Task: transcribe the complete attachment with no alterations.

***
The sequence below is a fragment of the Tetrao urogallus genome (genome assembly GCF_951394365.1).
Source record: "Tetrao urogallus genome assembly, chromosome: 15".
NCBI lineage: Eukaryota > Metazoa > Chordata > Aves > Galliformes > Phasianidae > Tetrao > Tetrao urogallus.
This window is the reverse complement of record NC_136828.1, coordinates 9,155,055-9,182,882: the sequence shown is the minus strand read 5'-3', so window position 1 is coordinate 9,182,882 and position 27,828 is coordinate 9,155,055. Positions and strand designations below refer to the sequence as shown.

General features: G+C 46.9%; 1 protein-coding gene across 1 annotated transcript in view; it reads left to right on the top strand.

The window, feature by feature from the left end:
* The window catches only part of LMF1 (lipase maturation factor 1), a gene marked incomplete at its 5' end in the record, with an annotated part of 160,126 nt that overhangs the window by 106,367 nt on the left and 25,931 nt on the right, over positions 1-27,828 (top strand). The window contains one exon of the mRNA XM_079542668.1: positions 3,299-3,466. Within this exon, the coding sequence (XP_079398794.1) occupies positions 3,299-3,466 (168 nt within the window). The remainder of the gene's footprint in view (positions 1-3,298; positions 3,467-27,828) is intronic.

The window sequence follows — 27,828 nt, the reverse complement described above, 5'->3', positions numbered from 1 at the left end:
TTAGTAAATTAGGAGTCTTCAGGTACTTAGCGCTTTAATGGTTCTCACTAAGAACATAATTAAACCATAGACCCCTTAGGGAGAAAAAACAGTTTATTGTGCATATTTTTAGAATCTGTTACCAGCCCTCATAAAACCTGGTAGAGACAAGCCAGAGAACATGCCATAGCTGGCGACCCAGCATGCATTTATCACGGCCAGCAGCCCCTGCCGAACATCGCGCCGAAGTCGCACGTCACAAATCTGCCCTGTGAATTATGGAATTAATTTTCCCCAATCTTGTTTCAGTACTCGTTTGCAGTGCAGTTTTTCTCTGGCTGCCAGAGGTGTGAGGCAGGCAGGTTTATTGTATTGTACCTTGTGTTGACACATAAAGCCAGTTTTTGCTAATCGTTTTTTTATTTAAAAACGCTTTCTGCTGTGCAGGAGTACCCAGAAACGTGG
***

The sequence below is a fragment of the Tetrao urogallus genome (genome assembly GCF_951394365.1).
Source record: "Tetrao urogallus genome assembly, chromosome: 15".
NCBI lineage: Eukaryota > Metazoa > Chordata > Aves > Galliformes > Phasianidae > Tetrao > Tetrao urogallus.
This window is the reverse complement of record NC_136828.1, coordinates 9,155,055-9,182,882: the sequence shown is the minus strand read 5'-3', so window position 1 is coordinate 9,182,882 and position 27,828 is coordinate 9,155,055. Positions and strand designations below refer to the sequence as shown.

General features: G+C 46.9%; 1 protein-coding gene across 1 annotated transcript in view; it reads left to right on the top strand.

The window, feature by feature from the left end:
* The window catches only part of LMF1 (lipase maturation factor 1), a gene marked incomplete at its 5' end in the record, with an annotated part of 160,126 nt that overhangs the window by 106,367 nt on the left and 25,931 nt on the right, over positions 1-27,828 (top strand). The window contains one exon of the mRNA XM_079542668.1: positions 3,299-3,466. Within this exon, the coding sequence (XP_079398794.1) occupies positions 3,299-3,466 (168 nt within the window). The remainder of the gene's footprint in view (positions 1-3,298; positions 3,467-27,828) is intronic.

The window sequence follows — 27,828 nt, the reverse complement described above, 5'->3', positions numbered from 1 at the left end:
TTAGTAAATTAGGAGTCTTCAGGTACTTAGCGCTTTAATGGTTCTCACTAAGAACATAATTAAACCATAGACCCCTTAGGGAGAAAAAACAGTTTATTGTGCATATTTTTAGAATCTGTTACCAGCCCTCATAAAACCTGGTAGAGACAAGCCAGAGAACATGCCATAGCTGGCGACCCAGCATGCATTTATCACGGCCAGCAGCCCCTGCCGAACATCGCGCCGAAGTCGCACGTCACAAATCTGCCCTGTGAATTATGGAATTAATTTTCCCCAATCTTGTTTCAGTACTCGTTTGCAGTGCAGTTTTTCTCTGGCTGCCAGAGGTGTGAGGCAGGCAGGTTTATTGTATTGTACCTTGTGTTGACACATAAAGCCAGTTTTTGCTAATCGTTTTTTTATTTAAAAACGCTTTCTGCTGTGCAGGAGTACCCAGAAACGTGG